To be clear about Mullaney and Dalke’s point, they are not saying that DS and the disability movement embrace the notion of overcoming impairments in the usual sense—that is, the loss of some limb, organ, or other embodiment. Rather, Mullaney and Dalke suggest that perhaps we as a field are engaged in a persistent struggle to overcome time itself—to ensure that all our time is packed full and optimized. In doing so, they suggest, perhaps the design of our communal spaces has overlooked an important facet of accessibility.]
Bodyminds in Space
[Define “bodymind” briefly, drawing on Hypatia article. Babette Rothschild (trauma; The Body Remembers); Shigenori Nagatomo’s (1992) Attunement Through the Body; also Eunjung Kim’s point about body and mind as an expression of disability for the subject/object.]
I find it extraordinarily important to account for the presence and telepresence of bodyminds in the spaces we create and inhabit. While it’s assumed that humans and in some cases non-humans will be using designed spaces, I believe that an under-emphasis on the full implications of bodymind (as a concept, as a lived reality) cause spaces to be designed in non-ideal, sometimes unjust ways. For example: The typical conference day, which runs 12+ hours of constant stimulation.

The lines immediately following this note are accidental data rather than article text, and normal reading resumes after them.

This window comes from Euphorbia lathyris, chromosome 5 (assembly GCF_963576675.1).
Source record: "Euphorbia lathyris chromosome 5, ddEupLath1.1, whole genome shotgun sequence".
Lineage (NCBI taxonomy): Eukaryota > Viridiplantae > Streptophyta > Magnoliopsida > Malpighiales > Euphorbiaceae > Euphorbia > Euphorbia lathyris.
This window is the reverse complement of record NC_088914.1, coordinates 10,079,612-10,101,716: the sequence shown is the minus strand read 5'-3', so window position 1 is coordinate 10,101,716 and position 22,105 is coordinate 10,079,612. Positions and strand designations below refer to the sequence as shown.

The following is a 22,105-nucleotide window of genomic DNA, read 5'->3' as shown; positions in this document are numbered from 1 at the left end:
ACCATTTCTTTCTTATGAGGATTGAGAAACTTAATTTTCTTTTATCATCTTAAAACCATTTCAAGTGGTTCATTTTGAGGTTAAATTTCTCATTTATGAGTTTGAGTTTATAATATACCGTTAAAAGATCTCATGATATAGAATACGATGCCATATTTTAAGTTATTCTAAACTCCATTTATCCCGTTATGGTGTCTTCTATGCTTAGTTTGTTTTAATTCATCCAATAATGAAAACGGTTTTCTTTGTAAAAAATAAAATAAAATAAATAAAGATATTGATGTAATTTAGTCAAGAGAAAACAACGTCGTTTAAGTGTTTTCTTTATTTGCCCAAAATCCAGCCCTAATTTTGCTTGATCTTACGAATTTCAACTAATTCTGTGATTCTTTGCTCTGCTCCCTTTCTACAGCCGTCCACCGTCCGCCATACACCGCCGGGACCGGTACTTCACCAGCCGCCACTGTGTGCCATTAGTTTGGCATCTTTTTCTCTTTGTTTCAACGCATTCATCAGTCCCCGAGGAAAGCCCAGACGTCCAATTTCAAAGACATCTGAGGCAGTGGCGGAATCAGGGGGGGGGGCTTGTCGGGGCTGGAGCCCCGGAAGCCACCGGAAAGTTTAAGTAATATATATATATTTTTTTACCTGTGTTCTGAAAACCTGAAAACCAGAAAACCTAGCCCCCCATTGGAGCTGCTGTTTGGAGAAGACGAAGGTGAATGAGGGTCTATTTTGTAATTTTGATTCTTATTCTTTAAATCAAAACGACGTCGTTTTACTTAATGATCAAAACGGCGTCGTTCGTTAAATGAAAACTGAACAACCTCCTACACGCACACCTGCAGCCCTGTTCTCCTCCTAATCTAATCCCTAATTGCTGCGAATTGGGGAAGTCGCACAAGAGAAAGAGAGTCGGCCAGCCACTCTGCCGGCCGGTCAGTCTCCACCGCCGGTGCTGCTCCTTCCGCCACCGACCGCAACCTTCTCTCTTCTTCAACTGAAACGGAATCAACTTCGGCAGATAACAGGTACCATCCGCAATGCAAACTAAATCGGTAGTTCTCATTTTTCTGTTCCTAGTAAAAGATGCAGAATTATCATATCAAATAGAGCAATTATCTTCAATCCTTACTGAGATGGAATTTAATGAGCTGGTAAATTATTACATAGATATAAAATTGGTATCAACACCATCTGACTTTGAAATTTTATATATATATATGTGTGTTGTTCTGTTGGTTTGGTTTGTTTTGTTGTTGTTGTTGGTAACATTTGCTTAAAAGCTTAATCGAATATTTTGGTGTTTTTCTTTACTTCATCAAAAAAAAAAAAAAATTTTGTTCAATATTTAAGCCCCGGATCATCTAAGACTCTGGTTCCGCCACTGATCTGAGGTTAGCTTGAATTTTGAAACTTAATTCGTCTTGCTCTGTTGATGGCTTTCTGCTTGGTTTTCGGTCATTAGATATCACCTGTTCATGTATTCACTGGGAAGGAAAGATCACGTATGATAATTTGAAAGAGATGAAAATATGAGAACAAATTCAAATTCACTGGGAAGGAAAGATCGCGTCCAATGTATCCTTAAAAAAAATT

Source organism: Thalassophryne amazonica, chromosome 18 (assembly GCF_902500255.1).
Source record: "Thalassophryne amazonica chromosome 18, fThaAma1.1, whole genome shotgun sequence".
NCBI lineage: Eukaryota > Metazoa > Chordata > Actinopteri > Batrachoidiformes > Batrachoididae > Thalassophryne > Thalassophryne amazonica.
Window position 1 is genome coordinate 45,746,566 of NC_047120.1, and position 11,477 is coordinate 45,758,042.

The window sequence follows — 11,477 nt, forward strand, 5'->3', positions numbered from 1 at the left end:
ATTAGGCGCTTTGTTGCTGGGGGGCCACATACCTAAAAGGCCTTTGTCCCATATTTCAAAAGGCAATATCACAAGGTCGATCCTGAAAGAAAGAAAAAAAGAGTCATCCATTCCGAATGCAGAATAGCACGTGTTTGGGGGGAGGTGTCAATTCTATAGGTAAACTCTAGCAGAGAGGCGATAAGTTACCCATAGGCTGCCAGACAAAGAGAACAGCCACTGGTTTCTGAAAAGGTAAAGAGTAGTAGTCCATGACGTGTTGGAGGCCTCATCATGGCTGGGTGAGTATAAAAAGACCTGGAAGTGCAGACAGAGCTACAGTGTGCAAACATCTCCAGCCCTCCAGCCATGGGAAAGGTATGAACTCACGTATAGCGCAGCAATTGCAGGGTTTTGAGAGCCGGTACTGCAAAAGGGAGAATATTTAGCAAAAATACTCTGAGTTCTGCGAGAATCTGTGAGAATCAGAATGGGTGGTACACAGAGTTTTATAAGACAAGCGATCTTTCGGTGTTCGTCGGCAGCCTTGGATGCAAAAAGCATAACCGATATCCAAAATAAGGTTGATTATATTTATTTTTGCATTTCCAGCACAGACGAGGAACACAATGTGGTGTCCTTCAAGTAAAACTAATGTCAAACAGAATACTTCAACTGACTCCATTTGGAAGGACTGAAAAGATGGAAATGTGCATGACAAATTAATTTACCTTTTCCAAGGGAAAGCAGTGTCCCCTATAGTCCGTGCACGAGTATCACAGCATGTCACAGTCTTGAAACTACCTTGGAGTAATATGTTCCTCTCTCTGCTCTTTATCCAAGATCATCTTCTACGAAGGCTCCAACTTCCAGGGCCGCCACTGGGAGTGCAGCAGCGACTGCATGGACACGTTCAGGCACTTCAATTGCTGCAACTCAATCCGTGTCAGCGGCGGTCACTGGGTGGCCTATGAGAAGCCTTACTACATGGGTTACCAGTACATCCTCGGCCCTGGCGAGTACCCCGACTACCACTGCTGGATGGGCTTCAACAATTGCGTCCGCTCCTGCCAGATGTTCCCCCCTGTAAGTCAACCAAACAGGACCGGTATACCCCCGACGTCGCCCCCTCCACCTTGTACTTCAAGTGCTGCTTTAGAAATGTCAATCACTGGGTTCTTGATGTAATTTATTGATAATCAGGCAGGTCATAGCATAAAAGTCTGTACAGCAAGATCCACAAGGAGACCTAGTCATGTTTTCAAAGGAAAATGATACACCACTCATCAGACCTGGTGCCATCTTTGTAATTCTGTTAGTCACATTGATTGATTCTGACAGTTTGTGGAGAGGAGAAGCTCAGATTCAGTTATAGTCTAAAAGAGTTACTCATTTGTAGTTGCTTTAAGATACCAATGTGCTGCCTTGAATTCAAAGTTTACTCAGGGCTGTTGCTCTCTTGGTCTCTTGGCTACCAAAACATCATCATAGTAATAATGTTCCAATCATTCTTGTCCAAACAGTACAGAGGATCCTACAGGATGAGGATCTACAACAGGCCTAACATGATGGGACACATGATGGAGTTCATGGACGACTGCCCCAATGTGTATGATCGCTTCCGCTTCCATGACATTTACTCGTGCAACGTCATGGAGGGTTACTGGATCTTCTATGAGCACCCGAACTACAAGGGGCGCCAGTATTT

Image description: A row of orange-gold conference-room chairs, set in line and locked together with gold-colored hardware between the seats. In the upper left corner of the photo frame is a pink hand dangling over the back of one chair. Photo credit: Margaret Price.
Now, there are many advantages to this setup, as well as hard limits—perhaps—that brought this Herculean design for a day into being. Moreover, many would point out that the conference day is not intended to be approached as a single meal, ingested all in one go, but rather as a series of small meals with breaks between. Even with these considerations, I still believe it is important to at least ask the question: Why do we define “day” in conference time as a marathon? What are we gaining and losing by defining it that way? And, most to the point of today’s presentation, who is most disadvantaged and who most privileged by such a design? Who does it cost the most?
Following is a list of considerations I’d like to bring to the forefront when we think about the presence and telepresence of bodyminds in academic space.
- The subject positions of organizer and organizee.
- “Welcome to being part of the problem.”
- The ontological shift that occurs when a bodymind moves from the space of “organizer” (designer) to “participant” or even “subject.”
- Draw from Jeff Grabill (infrastructure) and Sheard (the ethical dimensions of kairos).